What It’s Like to Work Late Nights by Alex Jantz
Getting into Baylor’s HESA program was one of the most exciting things to ever happen for me. I was going to get to go to my dream school for two more years and on top of that I landed my first-choice apprenticeship which meant that I would get to co-advise a student organization on campus and work in student activities. That being said, the role I have now is not the role that I originally thought I would—it’s even better than I ever could have imagined.
In the summer before my HESA experience started, I called my supervisor to check in and she informed me that my role was changing: I was going to be part of developing a new late-night program on campus that would host events every week. This meant that I had to plan twenty-four events in my first year (WOW). I was overwhelmed, scared, and exhilarated all at the same time.
Flash forward to my first semester of graduate school and I can tell you that I quickly became adept at planning events, knowing what questions to ask, ways to be prepared for worst case scenarios, and thinking in a way that was completely different from the way I had before the process started. This was challenging in all the ways that I anticipated. It was a beautiful experience and it forced me to grow as a professional and it also taught me to reflect on what it means to be a Student Affairs professional.
In my role, since I work Saturday nights, there are a lot of times where I don’t get to go get dinner with my cohort or hang out at a game night. There are times when I can’t go to a football game with the group or I have to leave early. At times these things can make me really sad, BUT this position has opened the door for opportunities that I would not have in any other role. Working with students is beautiful work and when you are with them from 9pm to 1am every weekend, you start to see who they are when they let their walls down. I have watched my students grow and develop, I have gotten to sit and laugh with them and experience life with them in a way that I would not have been able to do in another capacity. Not only that, but I have also gotten to watch my students learn what it means to put on an event and to take true ownership of it —watched them have pride in something and to want it to succeed. So while I want to pout sometimes because I struggle with the fear of missing out with my cohort friends, I know that if I were anywhere else on a Saturday night I would have the fear of missing out on experiences with my students.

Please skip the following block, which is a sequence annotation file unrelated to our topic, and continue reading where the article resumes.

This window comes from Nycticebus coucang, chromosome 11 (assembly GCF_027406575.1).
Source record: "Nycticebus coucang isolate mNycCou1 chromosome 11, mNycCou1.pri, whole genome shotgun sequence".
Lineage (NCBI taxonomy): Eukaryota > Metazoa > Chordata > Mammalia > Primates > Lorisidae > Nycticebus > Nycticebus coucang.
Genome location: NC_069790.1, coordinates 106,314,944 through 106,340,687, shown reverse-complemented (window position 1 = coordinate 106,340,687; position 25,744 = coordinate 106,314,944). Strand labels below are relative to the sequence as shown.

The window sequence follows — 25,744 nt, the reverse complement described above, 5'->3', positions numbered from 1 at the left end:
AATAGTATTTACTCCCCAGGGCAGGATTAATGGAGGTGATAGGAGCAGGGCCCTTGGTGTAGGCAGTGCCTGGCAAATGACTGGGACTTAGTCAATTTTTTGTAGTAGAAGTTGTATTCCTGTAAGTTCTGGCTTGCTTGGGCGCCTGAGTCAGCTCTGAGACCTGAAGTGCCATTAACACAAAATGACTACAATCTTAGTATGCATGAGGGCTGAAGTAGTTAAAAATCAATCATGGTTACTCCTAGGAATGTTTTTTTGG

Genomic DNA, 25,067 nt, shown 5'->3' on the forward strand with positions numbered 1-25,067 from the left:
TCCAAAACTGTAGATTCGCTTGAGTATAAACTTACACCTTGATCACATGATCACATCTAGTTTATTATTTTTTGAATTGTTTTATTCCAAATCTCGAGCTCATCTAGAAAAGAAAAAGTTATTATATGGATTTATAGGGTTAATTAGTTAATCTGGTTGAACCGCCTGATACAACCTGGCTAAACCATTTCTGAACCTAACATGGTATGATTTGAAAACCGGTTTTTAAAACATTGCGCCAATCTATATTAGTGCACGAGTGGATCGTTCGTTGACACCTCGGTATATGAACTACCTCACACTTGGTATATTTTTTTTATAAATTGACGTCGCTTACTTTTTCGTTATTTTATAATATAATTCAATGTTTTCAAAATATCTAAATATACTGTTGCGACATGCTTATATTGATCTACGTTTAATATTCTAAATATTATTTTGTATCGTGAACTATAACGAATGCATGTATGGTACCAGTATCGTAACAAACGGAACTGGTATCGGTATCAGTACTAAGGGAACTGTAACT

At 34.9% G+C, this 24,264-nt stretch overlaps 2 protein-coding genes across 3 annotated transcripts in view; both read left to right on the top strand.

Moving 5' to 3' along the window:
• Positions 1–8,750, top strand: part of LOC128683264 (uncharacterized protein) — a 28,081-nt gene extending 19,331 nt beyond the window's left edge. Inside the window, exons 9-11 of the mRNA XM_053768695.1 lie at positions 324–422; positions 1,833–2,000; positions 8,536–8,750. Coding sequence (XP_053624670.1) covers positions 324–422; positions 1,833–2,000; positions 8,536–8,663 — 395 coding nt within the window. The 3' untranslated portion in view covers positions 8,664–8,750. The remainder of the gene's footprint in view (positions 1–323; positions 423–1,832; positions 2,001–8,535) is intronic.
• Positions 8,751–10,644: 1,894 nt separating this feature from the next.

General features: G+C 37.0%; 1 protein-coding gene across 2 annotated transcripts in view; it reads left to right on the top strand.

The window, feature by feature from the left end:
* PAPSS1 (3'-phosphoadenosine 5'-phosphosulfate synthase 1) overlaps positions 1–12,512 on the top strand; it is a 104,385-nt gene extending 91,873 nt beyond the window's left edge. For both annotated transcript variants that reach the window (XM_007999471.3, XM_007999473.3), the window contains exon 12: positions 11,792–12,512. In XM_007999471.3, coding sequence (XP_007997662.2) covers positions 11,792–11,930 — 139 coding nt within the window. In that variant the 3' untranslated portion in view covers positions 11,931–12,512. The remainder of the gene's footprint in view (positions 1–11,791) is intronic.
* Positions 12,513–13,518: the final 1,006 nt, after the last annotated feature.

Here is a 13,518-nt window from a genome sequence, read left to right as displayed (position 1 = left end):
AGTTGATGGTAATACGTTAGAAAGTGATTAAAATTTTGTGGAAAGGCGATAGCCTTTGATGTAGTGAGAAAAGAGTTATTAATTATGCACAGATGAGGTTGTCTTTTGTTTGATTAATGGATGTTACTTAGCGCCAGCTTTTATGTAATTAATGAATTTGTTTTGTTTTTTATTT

I love what I do and I am so thankful for all the opportunities my apprenticeship has given me. I knew that I loved Student Affairs when I got into HESA, but my role has helped me develop an even deeper love and passion for working with students. I have a renewed passion for this work and I am so very excited to see where this field takes me in the future—and that passion stems from a challenge I was in no way prepared for. I want to leave this blog with one piece of advice: as you venture into your grad school journey, allow yourself to be open to any and all opportunities because it is the challenges that you think you can’t face that may lead you to a better understanding of who you are as a person—at least it did for me.